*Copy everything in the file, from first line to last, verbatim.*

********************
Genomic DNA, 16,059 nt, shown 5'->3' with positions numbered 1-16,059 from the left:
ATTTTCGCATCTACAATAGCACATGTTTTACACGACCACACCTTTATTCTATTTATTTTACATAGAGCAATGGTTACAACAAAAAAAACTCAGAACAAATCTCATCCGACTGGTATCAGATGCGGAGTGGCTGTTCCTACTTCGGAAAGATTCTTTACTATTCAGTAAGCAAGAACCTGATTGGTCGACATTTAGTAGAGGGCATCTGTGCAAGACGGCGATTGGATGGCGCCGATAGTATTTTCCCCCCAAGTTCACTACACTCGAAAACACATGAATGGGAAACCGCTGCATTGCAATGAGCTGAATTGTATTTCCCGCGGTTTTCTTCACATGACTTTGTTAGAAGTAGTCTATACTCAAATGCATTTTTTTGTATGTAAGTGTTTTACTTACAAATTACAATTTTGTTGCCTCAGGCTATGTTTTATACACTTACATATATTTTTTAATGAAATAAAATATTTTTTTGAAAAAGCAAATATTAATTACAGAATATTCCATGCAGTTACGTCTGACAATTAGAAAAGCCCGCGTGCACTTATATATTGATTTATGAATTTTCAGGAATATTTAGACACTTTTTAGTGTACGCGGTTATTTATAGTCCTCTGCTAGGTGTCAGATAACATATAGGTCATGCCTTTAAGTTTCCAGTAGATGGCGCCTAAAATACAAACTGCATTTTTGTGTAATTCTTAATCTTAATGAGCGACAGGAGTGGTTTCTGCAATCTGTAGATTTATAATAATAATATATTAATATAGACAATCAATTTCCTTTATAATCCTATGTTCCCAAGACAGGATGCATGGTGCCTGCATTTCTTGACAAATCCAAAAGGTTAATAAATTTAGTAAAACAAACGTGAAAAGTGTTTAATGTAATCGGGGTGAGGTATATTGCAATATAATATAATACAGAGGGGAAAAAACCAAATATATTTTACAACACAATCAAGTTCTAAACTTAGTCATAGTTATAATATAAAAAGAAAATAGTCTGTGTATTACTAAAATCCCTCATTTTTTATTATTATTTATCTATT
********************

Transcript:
Genomic DNA, 16,059 nt, shown 5'->3' with positions numbered 1-16,059 from the left:
ATTTTCGCATCTACAATAGCACATGTTTTACACGACCACACCTTTATTCTATTTATTTTACATAGAGCAATGGTTACAACAAAAAAAACTCAGAACAAATCTCATCCGACTGGTATCAGATGCGGAGTGGCTGTTCCTACTTCGGAAAGATTCTTTACTATTCAGTAAGCAAGAACCTGATTGGTCGACATTTAGTAGAGGGCATCTGTGCAAGACGGCGATTGGATGGCGCCGATAGTATTTTCCCCCCAAGTTCACTACACTCGAAAACACATGAATGGGAAACCGCTGCATTGCAATGAGCTGAATTGTATTTCCCGCGGTTTTCTTCACATGACTTTGTTAGAAGTAGTCTATACTCAAATGCATTTTTTTGTATGTAAGTGTTTTACTTACAAATTACAATTTTGTTGCCTCAGGCTATGTTTTATACACTTACATATATTTTTTAATGAAATAAAATATTTTTTTGAAAAAGCAAATATTAATTACAGAATATTCCATGCAGTTACGTCTGACAATTAGAAAAGCCCGCGTGCACTTATATATTGATTTATGAATTTTCAGGAATATTTAGACACTTTTTAGTGTACGCGGTTATTTATAGTCCTCTGCTAGGTGTCAGATAACATATAGGTCATGCCTTTAAGTTTCCAGTAGATGGCGCCTAAAATACAAACTGCATTTTTGTGTAATTCTTAATCTTAATGAGCGACAGGAGTGGTTTCTGCAATCTGTAGATTTATAATAATAATATATTAATATAGACAATCAATTTCCTTTATAATCCTATGTTCCCAAGACAGGATGCATGGTGCCTGCATTTCTTGACAAATCCAAAAGGTTAATAAATTTAGTAAAACAAACGTGAAAAGTGTTTAATGTAATCGGGGTGAGGTATATTGCAATATAATATAATACAGAGGGGAAAAAACCAAATATATTTTACAACACAATCAAGTTCTAAACTTAGTCATAGTTATAATATAAAAAGAAAATAGTCTGTGTATTACTAAAATCCCTCATTTTTTATTATTATTTATCTATT